Road Map: Reid in Lonely Battle to Finish Reform
Senate Majority Leader Harry Reid (D-Nev.) may have quipped last week that he has “no choice” but to finish a financial regulatory reform bill this week, but Republicans and many of his own Democrats are apt to disagree.
Though Reid is expected to keep up the pressure to wrap up work this week, even senior Democrats said it may be a heavy lift with all the Senators who want to say they own a piece of the popular anti-Wall Street measure.
Majority Whip Dick Durbin (D-Ill.) said Monday that it could be “tough” to finish the bill this week, considering there were no votes on Monday and Reid has already promised Members that they would not be voting on Friday.
“We have only three days of voting,” Durbin said. “So we’ve got a lot to accomplish. I just hope that Sen. Reid keeps us in late if that’s necessary to get through the amendments.”
Durbin added that he is having a difficult time persuading Democrats to agree to vote to close down debate, or invoke cloture, given there are more than 50 Democrats with amendments filed.
“If there’s any chance of cloture, we need the vast majority of Democrats supportive of it,” Durbin said. Noting the number of amendments on his side of the aisle, he added, “That doesn’t make the whip’s job easier to argue for cloture when people have important amendments pending. … I certainly would argue for longer sessions. I don’t think we can get into a 9-to-5 schedule and finish the pending amendments on both sides.”
Sen. Carl Levin (D-Mich.), who just Monday unveiled his own amendment with Sen. Jeff Merkley (D-Ore.) to bar banks from making risky bets with their profits, cast some doubt on whether the Senate would be able to finish this week.
“I know Sen. Reid wants to get it off the floor this week,” Levin said.
Asked whether that was possible, Levin demurred, “He’s pulled some miracles here. I never underestimate my leader.”
Republicans, too, were dubious about finishing this week.
“We’d be OK ending debate if this were a bill that did more good than harm,” one senior Senate GOP aide said. “Right now, it’s a bill that does lots of harm and only a little good. Much of the good’ was added to the bill after cloture was defeated three times, so we hope it doesn’t come to that in order to improve the product. A robust amendment process with a focus on improving the bill rather than party-line rejection and side-by-side cover votes would be a good way to finish this up. The priority is to get it right, not meet an arbitrary deadline.”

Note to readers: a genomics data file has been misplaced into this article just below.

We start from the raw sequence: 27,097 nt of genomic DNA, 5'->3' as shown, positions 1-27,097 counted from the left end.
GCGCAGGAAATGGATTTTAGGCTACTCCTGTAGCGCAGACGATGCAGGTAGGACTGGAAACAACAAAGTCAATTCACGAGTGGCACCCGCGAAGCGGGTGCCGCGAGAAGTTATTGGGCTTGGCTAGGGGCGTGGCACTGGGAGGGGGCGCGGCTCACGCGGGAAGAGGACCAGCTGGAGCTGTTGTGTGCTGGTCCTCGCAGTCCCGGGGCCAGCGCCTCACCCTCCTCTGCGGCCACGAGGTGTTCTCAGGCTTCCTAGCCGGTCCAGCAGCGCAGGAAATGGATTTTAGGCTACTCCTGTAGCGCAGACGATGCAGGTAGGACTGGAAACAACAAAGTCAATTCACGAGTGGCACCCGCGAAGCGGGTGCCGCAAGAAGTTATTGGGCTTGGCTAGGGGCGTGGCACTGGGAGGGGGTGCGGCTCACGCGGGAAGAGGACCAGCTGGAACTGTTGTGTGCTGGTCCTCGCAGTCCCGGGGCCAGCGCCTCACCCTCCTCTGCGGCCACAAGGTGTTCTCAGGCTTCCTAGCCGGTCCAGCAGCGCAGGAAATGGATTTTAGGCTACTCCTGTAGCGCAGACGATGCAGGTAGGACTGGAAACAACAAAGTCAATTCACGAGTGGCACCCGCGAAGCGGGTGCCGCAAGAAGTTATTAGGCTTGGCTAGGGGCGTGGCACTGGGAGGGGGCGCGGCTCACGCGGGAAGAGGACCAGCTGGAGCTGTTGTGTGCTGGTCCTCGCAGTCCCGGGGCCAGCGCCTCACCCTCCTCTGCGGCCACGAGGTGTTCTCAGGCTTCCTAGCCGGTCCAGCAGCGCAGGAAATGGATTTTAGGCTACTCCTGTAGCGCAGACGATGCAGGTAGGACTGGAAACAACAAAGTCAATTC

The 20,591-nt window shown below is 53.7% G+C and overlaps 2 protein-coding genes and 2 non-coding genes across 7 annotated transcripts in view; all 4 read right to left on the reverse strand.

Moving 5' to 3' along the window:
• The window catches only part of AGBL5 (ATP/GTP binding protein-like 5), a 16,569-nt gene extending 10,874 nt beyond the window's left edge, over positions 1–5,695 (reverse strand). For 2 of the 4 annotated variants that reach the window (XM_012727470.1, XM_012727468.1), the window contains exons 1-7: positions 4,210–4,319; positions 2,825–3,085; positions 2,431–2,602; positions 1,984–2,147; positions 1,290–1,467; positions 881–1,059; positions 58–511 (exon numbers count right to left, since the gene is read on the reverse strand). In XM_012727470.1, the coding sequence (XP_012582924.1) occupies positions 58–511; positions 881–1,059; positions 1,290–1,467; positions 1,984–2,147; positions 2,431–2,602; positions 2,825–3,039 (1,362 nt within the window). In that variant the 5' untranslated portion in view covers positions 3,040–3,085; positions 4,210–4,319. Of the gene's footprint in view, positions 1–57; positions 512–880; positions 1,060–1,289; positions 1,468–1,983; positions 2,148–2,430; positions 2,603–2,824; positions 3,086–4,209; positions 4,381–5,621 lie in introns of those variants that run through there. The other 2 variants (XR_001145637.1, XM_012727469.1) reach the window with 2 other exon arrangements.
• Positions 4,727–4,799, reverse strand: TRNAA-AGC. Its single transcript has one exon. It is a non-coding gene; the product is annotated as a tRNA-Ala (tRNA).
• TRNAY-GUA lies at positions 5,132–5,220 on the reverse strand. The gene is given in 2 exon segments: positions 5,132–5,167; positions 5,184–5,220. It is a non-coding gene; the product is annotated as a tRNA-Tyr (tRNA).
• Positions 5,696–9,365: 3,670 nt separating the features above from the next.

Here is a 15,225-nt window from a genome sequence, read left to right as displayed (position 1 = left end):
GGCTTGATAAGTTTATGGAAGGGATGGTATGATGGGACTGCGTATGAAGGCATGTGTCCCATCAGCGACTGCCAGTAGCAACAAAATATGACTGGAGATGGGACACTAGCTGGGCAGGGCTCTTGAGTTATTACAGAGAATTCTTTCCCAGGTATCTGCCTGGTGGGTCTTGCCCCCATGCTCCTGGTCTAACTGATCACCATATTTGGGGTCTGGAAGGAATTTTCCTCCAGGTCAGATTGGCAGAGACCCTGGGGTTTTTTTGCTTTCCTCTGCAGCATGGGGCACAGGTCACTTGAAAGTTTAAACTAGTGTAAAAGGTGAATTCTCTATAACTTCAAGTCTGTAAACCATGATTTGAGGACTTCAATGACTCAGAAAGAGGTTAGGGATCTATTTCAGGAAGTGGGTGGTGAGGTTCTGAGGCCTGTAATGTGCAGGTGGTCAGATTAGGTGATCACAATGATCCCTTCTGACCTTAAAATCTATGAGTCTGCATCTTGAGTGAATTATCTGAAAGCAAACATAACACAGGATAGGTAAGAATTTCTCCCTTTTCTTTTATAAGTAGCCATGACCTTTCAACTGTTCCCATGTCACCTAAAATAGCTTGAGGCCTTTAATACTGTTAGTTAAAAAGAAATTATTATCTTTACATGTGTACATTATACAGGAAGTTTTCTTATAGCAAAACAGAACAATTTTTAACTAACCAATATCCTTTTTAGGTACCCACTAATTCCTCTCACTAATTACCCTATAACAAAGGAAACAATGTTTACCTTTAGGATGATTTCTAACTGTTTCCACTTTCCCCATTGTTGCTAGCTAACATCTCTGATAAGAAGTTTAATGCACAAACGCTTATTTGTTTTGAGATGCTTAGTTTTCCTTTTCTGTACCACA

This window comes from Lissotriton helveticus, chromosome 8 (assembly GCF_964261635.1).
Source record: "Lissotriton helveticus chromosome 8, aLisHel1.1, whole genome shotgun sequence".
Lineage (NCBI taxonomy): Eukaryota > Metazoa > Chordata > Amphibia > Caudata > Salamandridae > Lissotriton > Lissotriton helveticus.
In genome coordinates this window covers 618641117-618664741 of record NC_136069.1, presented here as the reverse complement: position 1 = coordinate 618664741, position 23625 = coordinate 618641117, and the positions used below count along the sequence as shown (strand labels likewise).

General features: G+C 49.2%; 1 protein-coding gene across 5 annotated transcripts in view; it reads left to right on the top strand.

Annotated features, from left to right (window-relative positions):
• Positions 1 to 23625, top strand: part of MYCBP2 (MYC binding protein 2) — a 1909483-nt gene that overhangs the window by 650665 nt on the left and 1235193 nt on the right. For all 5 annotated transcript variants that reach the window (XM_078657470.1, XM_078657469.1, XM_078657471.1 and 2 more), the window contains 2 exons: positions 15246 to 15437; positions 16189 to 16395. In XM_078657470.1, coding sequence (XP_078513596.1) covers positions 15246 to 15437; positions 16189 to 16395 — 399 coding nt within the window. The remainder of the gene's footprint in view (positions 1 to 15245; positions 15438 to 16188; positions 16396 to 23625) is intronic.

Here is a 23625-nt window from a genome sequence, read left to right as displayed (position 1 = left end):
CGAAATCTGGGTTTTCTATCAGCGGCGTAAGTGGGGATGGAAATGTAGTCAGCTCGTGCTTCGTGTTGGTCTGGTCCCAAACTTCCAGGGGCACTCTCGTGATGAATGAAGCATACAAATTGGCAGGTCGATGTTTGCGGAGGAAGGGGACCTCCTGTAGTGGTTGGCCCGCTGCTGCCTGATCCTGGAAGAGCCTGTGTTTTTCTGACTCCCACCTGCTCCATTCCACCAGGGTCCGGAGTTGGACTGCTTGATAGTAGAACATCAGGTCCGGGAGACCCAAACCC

Minority Leader Mitch McConnell (R-Ky.) last week said the bill could not be completed in two weeks. While the end of this week would give the measure two and a half weeks of floor time, the Senate didn’t actually start voting on amendments until the debate was in its fourth day because Republicans did not want to do so until a compromise amendment between Banking, Housing and Urban Affairs Chairman Chris Dodd (D-Conn.) and ranking member Richard Shelby (R-Ala.) was introduced.
One senior Senate Democratic aide sidestepped the question of whether Democratic Senators would be a problem in bringing debate to a close and complained that Republicans tried to block the bill from coming to the floor three times before allowing debate to commence, and then refused to allow amendment votes for four days.
“Republican stalling tactics have prevented us from making more progress on the bill,” the aide said.
Of the 200 amendments that had been filed to the bill Monday afternoon, only 14 have been dispensed with. But votes are expected today on a controversial amendment to require a Government Accountability Office audit of the Federal Reserve and possibly on a Sen. John McCain (R-Ariz.) amendment dealing with mortgage giants Fannie Mae and Freddie Mac.
Democratic aides, however, cautioned that the real decision on when to try to finish debate on the bill would come when a handful of centrist Republicans say they are ready. After all, even if Reid has all 59 Democrats on board, he would still need some GOP help to get the 60 votes needed to beat back a near-certain filibuster attempt by more conservative Republicans.
And some of those potential swing votes are still waiting for their day on the floor. Sen. Olympia Snowe (R-Maine), for example, is still waiting for resolution on two amendments. She had another two proposals adopted by voice vote last week.
Plus, as Durbin points out, there are still several big issues Senators must duke out on the floor.
The bill’s ban on banks selling derivatives is expected to be a major flash point, given that many Republicans, the Obama administration and several key Democratic Senators have expressed a desire to change the strict language crafted by Agriculture, Nutrition and Forestry Chairman Blanche Lincoln (D-Ark.).
However, Democrats are leery of gutting Lincoln’s proposal right before the May 18 Arkansas primary. Lincoln, one of the most endangered Senate Democrats up for re-election this year, faces a stiff challenge from her left flank by Democratic Lt. Gov. Bill Halter. If Halter wins, it would give Republicans an even better shot at taking over the seat in the general election.
But, as Durbin noted, banks are also pushing back hard against Lincoln’s proposal.
“The Wall Street banks are spending a large fortune — not a small fortune — to try to undo Blanche Lincoln’s prohibition of derivatives trading by banks. So I expect that amendment to come up,” he said.
Jessica Brady contributed to this report.